• Do wash your hands after handling raw chicken. Also wash any kitchen utensils and surfaces that have touched raw chicken before using them for other tasks.
  • A meat thermometer is truly the most foolproof way to check for doneness, and that should be done in the inside of the thigh and the thickest part of the breast.
  • There are also a few visual cues to tell when the meat is done. Cut into a fleshy part of the chicken like the thigh or breast. The meat should not be pink, the meat should have some graininess to it, and the juices should run clear. 
  • Temperature: The UDSA recommends poultry be cooked to an internal temperature of 165ºF.

Should the chicken be room temperature before roasting?

Some people swear that by allowing the chicken to fully come to room temperature before putting it in the oven, they get a juicier chicken. We think keeping the chicken at room temperature for 20 minutes before roasting is enough to take the edge off. It’s true that an ice-cold chicken thrown into a hot pan will end up being on the dry side, but we don’t think it’s necessary—or wise—to leave a raw chicken out on the counter for hours. 

Apply a spice rub all over the dry bird

And we mean dry; we literally towel it off with paper towels. Then we get the rub into all the nooks and crannies of the skin, even slipping it under the skin. We tie up the legs and fold back the wings like an advanced yoga position and then the chicken takes a little nap, the length of which totally depends on how much time you have. You can let it soak up the spices for as little as it takes to preheat your oven (and pan, very important!) or leave it overnight in the refrigerator, taking time to soak up the flavors. 

Make Ahead

  • You can prepare any of the dry spice mixes (without fresh herbs or citrus zest) as far ahead as desired. We like to make these spice mixes as gifts and present them in jars. 
  • You can rub the chicken with the spice rub up to 24 hours before cooking it, always stored in the refrigerator.

Spice Rub Variations

Add these herbs and spices to the salt, pepper, and sugar mix and rub into and under the chicken skin before roasting:

  • For a cozy, wintery chicken: add 1/2 teaspoon ground cinnamon, 1/4 teaspoon ground allspice, and 1/4 teaspoon ground ginger.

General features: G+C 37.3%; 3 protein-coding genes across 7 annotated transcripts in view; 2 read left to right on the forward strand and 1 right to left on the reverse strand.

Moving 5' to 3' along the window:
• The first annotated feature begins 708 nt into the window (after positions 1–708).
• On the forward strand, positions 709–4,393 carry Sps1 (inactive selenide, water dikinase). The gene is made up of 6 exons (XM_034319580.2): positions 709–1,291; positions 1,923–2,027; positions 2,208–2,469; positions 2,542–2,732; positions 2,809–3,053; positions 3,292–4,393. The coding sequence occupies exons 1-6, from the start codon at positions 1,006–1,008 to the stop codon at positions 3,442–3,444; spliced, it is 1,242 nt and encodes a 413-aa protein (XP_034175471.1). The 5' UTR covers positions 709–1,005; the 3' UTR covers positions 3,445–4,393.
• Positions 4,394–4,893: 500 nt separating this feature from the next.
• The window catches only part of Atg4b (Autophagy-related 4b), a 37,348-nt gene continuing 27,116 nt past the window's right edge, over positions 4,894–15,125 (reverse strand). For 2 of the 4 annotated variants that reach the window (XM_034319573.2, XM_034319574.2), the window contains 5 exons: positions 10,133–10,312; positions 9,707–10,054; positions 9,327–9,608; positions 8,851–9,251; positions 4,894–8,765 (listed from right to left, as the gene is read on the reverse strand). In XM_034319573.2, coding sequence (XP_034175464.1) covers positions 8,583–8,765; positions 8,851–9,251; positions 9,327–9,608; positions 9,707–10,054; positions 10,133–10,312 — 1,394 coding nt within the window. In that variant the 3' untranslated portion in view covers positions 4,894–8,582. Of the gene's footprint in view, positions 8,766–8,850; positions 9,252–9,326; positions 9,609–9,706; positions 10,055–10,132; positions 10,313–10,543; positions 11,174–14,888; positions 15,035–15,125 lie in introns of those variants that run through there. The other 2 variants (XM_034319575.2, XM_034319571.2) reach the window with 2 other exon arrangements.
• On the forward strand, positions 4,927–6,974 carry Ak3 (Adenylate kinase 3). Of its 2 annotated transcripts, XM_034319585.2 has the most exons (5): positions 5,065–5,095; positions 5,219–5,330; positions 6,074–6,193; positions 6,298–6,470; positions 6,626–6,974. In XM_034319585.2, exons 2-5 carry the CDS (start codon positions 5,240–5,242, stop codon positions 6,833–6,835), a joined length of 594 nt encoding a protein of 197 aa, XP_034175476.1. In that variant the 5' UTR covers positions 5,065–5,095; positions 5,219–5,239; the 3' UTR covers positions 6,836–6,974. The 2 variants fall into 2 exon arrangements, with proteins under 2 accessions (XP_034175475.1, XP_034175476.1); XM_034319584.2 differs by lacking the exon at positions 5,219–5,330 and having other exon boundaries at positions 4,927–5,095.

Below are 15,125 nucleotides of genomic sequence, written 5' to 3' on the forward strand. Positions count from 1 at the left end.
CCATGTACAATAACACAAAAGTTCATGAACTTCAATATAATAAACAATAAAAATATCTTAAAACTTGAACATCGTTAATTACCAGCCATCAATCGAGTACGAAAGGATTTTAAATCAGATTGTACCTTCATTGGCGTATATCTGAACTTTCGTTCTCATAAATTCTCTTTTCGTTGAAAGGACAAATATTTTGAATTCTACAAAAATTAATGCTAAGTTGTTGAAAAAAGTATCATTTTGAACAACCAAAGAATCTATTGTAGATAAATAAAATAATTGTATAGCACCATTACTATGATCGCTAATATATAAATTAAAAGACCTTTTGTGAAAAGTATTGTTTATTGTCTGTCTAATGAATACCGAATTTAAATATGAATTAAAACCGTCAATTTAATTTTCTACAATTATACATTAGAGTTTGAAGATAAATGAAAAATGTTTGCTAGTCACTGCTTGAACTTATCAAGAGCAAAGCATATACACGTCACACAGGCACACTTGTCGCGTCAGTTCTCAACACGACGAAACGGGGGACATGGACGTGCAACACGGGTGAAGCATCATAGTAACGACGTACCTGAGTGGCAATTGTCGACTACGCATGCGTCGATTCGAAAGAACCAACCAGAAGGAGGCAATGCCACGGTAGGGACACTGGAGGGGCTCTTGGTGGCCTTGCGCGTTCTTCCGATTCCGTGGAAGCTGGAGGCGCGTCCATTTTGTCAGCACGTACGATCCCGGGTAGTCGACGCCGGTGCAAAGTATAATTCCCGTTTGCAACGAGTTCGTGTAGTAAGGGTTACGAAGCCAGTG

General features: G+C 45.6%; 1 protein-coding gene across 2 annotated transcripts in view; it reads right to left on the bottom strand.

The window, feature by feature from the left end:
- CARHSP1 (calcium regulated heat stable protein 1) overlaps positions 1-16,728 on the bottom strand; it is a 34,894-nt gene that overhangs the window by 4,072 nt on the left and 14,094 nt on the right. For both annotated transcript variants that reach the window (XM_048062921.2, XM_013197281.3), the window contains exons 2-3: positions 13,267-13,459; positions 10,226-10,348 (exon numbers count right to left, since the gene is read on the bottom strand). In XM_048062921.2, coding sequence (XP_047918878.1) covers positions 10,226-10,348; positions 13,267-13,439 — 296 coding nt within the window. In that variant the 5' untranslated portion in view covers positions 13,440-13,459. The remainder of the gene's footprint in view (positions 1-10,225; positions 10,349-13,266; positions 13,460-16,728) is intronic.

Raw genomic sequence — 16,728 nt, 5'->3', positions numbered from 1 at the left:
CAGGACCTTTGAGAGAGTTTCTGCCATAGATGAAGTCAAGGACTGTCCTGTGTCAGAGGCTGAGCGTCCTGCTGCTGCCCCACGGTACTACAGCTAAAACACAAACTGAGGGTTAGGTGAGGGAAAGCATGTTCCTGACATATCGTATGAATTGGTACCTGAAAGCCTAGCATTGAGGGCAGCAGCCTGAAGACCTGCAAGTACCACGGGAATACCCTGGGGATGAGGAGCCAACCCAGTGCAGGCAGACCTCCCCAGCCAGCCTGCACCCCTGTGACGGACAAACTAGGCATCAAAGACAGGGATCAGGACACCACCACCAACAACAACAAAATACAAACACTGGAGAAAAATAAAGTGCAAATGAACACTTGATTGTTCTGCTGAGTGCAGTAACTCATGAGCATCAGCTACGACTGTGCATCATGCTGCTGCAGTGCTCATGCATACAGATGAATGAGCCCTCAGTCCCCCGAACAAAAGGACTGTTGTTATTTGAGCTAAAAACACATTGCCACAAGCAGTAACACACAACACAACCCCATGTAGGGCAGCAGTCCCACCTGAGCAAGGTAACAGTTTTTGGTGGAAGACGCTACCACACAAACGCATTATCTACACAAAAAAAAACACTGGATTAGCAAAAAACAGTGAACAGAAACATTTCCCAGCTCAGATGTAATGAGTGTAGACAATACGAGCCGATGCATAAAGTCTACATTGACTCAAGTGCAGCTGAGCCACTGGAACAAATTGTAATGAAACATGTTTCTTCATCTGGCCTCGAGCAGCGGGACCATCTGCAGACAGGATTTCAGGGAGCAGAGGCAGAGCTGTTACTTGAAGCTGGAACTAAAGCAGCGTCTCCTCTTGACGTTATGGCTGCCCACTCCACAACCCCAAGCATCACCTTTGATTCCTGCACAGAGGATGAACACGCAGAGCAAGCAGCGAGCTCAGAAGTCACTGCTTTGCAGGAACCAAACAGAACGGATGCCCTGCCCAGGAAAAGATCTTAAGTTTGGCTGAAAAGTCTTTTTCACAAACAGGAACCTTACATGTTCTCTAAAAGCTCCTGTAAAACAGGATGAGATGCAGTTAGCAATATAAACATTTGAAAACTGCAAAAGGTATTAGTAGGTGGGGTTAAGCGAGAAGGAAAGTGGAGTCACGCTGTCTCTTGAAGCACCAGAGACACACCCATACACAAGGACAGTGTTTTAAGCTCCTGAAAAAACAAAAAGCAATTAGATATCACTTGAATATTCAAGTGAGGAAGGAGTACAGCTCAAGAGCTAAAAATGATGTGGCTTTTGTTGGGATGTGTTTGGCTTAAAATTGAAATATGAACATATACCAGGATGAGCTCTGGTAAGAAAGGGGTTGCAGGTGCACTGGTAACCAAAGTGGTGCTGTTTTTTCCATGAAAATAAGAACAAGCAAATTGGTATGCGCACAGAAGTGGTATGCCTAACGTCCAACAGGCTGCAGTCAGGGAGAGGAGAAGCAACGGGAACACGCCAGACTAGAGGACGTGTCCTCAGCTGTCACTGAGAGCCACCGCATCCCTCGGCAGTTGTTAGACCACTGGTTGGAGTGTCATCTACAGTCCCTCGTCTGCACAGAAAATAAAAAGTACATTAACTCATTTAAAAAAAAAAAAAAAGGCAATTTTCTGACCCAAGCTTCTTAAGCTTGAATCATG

• For a spicy chicken: add 1 teaspoon ground cumin and 1/2-1 teaspoon ground ancho chili powder.
  • For a Thanksgiving alternative chicken: add 2 teaspoons minced garlic or 1 teaspoon garlic powder and 1 teaspoon each minced fresh sage, rosemary, and thyme.

  • Optional extras: Lemons, onions, garlic, fresh herbs (sage, rosemary, thyme), ground spices.
  • For an alternative to the cooking oil, you could render fat from the chicken. Take a hunk of fat from inside or around the chicken cavity and cook it in the hot pan until it melts into about a tablespoon's worth of liquid. Remove any remaining piece of fat.

Roast breast-side up, then flip

To cook the chicken, we plop it into a very hot pan breast-side up, roast it for about thirty minutes just until the skin starts to brown, then we carefully flip it over, trying not to tear that precious skin. This is best achieved with the help of a partner, one person gripping the chicken by the larger cavity with a pair of metal tongs and the other person turning the chicken over across its side.

We cook it for another 10 minutes for a 3-pound bird, and another 20 minutes for a 4-pound bird. Then we flip it back breast-side up and continue cooking until the breast skin is crisp and a deep golden brown, about 5 to 10 minutes.

Flipping the bird (you know what we mean) is a pro move for evenly distributing the juices so that the breast meat doesn’t dry out before the rest of the bird is finished cooking. 

Check the chicken for doneness by inserting a meat thermometer into the innermost part of the thigh and the meatiest part of the breast. It should register at least 165ºF degrees. Return it to the oven if it is not done, covering it with foil if the skin is already browned.